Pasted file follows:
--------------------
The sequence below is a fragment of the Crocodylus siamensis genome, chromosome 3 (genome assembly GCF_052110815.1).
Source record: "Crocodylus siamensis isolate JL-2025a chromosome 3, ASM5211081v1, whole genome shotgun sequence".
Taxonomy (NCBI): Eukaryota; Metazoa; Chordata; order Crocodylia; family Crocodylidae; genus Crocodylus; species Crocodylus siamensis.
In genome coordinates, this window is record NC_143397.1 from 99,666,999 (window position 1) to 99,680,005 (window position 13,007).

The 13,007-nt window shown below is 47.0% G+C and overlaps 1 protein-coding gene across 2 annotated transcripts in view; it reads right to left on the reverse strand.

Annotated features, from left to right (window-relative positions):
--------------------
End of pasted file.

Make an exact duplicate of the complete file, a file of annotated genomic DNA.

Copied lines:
The sequence below is a fragment of the Crocodylus siamensis genome, chromosome 3 (genome assembly GCF_052110815.1).
Source record: "Crocodylus siamensis isolate JL-2025a chromosome 3, ASM5211081v1, whole genome shotgun sequence".
Taxonomy (NCBI): Eukaryota; Metazoa; Chordata; order Crocodylia; family Crocodylidae; genus Crocodylus; species Crocodylus siamensis.
In genome coordinates, this window is record NC_143397.1 from 99,666,999 (window position 1) to 99,680,005 (window position 13,007).

The 13,007-nt window shown below is 47.0% G+C and overlaps 1 protein-coding gene across 2 annotated transcripts in view; it reads right to left on the reverse strand.

Annotated features, from left to right (window-relative positions):